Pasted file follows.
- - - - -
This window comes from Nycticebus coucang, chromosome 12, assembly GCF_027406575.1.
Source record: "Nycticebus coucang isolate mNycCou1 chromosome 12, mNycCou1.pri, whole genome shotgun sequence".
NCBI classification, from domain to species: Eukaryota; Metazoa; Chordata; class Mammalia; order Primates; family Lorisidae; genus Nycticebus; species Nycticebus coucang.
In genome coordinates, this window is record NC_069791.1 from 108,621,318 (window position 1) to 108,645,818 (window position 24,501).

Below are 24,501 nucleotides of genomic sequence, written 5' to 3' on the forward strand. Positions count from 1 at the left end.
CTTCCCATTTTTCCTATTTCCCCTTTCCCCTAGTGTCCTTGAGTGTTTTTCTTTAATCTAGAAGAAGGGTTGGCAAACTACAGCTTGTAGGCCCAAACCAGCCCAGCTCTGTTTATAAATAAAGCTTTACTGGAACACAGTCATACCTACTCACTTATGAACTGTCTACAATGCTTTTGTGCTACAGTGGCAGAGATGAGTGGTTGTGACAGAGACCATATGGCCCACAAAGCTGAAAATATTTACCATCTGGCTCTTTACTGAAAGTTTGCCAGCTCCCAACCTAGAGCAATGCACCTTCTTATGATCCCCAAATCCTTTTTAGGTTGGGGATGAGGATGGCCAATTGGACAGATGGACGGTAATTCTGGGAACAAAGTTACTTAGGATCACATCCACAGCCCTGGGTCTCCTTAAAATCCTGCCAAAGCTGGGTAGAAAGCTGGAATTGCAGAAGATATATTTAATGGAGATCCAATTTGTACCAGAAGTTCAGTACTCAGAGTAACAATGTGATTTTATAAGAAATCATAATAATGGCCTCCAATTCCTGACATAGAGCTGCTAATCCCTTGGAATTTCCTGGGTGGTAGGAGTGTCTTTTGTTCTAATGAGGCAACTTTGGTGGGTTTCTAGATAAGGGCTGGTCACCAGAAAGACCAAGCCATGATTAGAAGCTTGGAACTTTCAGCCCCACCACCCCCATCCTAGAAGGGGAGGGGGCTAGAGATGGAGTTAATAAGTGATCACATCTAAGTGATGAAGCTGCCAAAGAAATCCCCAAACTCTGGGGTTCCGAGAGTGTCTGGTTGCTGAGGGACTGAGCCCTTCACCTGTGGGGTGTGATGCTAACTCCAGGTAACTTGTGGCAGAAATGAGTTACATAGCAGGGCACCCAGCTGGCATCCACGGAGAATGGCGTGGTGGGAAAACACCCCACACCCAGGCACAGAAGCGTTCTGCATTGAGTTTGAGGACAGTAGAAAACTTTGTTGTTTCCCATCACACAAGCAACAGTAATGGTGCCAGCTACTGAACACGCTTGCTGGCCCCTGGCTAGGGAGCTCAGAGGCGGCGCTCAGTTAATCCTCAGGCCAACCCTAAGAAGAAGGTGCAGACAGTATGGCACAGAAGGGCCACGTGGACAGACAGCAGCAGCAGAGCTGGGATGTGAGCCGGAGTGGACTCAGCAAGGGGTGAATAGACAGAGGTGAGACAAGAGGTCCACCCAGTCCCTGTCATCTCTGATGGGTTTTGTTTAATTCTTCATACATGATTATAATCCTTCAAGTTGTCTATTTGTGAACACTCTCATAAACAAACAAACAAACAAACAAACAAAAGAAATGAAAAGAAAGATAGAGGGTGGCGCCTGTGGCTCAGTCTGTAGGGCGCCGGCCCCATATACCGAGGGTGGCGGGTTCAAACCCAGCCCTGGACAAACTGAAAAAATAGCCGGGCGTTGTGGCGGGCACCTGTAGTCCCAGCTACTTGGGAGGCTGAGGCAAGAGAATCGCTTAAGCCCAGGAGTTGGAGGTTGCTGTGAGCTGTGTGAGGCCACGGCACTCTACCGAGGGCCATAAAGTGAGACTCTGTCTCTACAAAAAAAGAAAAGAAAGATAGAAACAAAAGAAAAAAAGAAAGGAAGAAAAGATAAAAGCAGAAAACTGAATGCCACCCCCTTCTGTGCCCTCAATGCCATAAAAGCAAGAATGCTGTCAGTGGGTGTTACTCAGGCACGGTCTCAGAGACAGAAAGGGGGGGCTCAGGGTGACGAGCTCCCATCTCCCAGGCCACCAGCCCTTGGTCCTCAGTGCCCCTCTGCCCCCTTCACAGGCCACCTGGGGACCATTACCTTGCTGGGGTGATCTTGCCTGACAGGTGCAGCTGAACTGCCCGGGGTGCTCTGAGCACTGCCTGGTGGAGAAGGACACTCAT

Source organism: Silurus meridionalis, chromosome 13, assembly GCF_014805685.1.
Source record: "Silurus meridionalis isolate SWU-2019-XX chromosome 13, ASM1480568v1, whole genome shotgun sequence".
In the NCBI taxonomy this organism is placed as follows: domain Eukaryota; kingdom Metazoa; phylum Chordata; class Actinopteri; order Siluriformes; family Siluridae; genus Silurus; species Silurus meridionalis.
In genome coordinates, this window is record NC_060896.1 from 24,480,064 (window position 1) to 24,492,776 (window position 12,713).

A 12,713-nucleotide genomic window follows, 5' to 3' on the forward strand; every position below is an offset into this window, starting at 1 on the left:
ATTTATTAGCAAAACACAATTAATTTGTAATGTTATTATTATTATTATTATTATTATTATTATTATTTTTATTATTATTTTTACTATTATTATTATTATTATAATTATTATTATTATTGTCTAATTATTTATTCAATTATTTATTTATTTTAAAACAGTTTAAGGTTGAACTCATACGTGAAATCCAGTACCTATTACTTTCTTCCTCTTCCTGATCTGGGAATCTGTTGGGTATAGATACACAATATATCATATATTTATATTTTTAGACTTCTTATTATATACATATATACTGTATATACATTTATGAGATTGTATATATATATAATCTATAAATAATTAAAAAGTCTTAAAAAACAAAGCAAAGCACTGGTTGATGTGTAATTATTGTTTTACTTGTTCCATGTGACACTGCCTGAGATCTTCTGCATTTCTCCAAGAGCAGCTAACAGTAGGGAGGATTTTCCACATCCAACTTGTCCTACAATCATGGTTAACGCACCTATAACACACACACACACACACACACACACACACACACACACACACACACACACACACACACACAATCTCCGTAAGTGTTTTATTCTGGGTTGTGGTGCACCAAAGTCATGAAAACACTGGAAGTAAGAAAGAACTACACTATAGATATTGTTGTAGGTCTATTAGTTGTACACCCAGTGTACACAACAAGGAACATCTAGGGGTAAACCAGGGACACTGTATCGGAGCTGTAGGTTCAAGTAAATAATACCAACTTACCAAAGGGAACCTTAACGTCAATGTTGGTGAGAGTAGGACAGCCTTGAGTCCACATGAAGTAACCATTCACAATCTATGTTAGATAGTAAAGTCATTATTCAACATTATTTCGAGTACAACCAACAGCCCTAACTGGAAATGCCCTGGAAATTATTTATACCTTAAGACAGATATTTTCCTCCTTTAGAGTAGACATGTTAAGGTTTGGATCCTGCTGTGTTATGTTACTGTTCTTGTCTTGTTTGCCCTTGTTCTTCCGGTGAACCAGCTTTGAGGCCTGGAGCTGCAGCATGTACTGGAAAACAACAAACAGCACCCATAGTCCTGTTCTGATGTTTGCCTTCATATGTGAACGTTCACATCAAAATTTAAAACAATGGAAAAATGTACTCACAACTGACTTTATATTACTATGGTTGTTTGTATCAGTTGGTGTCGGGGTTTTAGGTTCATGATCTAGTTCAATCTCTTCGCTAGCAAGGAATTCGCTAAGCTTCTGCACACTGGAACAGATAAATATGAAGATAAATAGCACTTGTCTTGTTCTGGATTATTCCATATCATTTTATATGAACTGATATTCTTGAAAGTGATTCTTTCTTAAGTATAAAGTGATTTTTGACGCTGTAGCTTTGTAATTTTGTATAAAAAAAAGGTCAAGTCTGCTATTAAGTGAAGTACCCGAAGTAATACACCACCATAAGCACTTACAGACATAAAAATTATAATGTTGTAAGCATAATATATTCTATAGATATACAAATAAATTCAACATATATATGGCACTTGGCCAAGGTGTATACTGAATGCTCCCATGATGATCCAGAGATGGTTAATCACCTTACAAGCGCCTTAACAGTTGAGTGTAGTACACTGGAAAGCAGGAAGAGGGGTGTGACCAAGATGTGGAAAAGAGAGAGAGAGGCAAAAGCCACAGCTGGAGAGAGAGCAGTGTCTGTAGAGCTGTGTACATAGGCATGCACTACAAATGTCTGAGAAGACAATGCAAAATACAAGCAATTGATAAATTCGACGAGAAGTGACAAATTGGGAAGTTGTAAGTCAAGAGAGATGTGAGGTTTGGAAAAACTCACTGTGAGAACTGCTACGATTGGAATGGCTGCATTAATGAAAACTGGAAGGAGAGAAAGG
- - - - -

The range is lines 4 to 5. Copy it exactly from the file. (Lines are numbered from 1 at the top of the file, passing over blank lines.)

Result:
In genome coordinates, this window is record NC_069791.1 from 108,621,318 (window position 1) to 108,645,818 (window position 24,501).

Below are 24,501 nucleotides of genomic sequence, written 5' to 3' on the forward strand. Positions count from 1 at the left end.